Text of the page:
Alloy elements

The alloying elements in the stainless steel is a deciding factor for, among other things, the corrosion resistance of the steel.

The most frequently used alloy elements in stainless steel

Chromium, Cr

The main alloying element in all types of stainless steel grades and normally present 10-25%. The passive film of the steel primarily consists of chromium oxides and generally, the corrosion resistance of the steel is enhanced in most media (especially pitting corrosion and crevice corrosion) by the increased amount of exactly Cr.  

Mechanically, thbreaking strength is enhanced due to the increased contents of chromium. The same goes for the heat resistance and the resistance against oxide scales.  

Ferrite stabiliser, which is why increased content of chromium requires to be balanced by a corresponding increased content of nickel. 

Molybdenum, Mo

Is added 0,8-7,5%. Even better than chromium at “passivating” and even small contents of Mo will enhance the corrosion resistance remarkably – especially in acid anaerobic environments. Works beneficially against all forms of corrosion but is, unfortunately, an expensive alloy element. 

The price difference between regular stainless steel and acid-proof stainless steel can to a high degree be related to the minimum content of 2% molybdenum.  

Ferrite stabiliser, which enhances the mechanical strength of the steel and, like in the case of chromium, requires extra nickel to maintain the austenitic structure. 

Carbon, C

Harmful element, which like all other martensitic types is attempted to be kept as far down as possible percentagewise. Normally, < 0,08%; low-carbon < 0,03%. For martensitic steel grades, the content of carbon is typically 0,12-1,2% - the higher the percentage, the more hardenable 

C binds Cr especially at temperatures 500-580º C (= sensitisation), which can cause intergranular corrosion. Hence the frequent usage of low-carbon types of steel EN 1.4307 and 4404. C is a powerfuaustenite stabiliser which is why the low content in modern steel needs to be compensated with extra Ni if the structure is to be maintained. This is seen in 4306 and 4435. 

Nitrogen, N

Present 0-0,5%. Enhances the passivity even in extremely small quantities but is difficult to add to the melted metal in practice. Is often used in highly alloyed austenites and duplex grades of steel. It is the only austenite stabiliser that benefits the passivity of the steel and is especially effective against pitting corrosion and crevice corrosion.  

Silicon, Si

Is usually added as contamination from the crucibles of the steelworks. Austenite stabiliser and is normally present under 1,0%. No major effect on the corrosion resistance in the regular concentration area. 

Manganese, Mn

Like Si, Mn is normally present as contamination in the steel (1-2%, however, sometimes up to 5-6% in the AISI 200 grade). Enhances the hot-roll qualities of the steel and is moderately strength enhancing. Austenite stabiliser, which in itself does not have any great impact on the corrosion conditions but can bind sulphur to the extremely harmful manganese sulphides (MnS).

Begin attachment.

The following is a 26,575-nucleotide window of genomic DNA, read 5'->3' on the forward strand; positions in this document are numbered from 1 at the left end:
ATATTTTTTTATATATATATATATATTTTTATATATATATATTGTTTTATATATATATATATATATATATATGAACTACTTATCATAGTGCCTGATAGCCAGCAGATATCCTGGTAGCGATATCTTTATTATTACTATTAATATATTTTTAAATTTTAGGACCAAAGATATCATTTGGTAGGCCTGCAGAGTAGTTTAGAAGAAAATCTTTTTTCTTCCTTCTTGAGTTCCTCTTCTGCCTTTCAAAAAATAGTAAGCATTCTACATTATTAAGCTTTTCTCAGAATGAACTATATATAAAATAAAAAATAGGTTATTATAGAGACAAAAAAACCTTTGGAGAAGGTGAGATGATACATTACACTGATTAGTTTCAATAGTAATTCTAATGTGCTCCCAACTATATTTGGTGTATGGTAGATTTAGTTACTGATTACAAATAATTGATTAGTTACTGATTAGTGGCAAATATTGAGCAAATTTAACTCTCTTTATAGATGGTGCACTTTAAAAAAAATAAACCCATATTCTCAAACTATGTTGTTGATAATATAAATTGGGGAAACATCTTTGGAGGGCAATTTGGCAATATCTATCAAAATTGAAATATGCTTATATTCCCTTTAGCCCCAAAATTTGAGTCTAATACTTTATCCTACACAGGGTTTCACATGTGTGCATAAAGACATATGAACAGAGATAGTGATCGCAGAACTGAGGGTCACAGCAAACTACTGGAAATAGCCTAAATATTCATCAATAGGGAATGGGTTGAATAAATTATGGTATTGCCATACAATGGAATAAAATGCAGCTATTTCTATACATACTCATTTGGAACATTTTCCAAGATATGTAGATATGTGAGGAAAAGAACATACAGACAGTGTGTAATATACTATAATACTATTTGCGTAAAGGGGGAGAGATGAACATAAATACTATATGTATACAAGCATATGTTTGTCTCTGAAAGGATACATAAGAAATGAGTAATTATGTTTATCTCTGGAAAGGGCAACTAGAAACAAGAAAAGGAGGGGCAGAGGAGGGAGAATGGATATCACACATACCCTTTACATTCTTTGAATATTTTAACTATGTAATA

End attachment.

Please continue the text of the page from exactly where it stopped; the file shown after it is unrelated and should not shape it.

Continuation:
Sulphur, S

Contamination and extremely harmful for the corrosion resistance. Normally S < 0,015% but stainless fine machining steels may contain 0,15-0,35%. Forms manganese sulphides (MnS), which make the steel short-chipped and reduces tool wear. Therefore, fine machining steels are far better for the purpose of machining in comparison to the “normal” tough austenites. Unfortunately, MnS is a catastrophe for the resistance against all types of corrosion and 4305 is in practice far less corrosion resistant compared to the regular 4301. Sulphur alloyed grades of steel are not suitable for neither welding nor pickling. 

Phosphorous, P

Like S, P is an undesirable contamination, but it is less catastrophic for the corrosion resistance. Is sought to be decreased to a minimum (< 0,045%) but is often even lower.  

Copper, Cu 

0-2%. Enhances the corrosion resistance in acid, anaerobic environments (e.g. sulphuric acid) by accelerating the hydrogen evolution and thereby making the material moroxidising (= anodic protection). 904L contains 1,2-2% Cu and is especially suitable for sulphuric acid. Cu has a strength-enhancing effect in the PH alloys.  

Titanium / Niobium, Ti / Nb

Significant elements especially because both Ti and Nb bind carbon and thereby counteract the harmful effect of C in austenitic steel grades (sensitisation and intergranular corrosion). 

The effect of adding Ti/Nb is roughly equivalent to using low-carbon steel, and 4541 and 4571 can usually be substituted with respectively 4307 and 4404. From a mechanic perspective, Ti-Nb steel is marginally stronger than low-carbon steel (especially under high temperatures). On the other hand, they are difficult to polish up due to Ti-carbides and the use of formier gas can result in the welding seam turning yellowish due to the formation of Ti-nitrides. 

In ferritic steel gradesTi and Nb contribute to the stabilisation of the steel and makes it weldable (e.g. 4512, 4509, and 4521).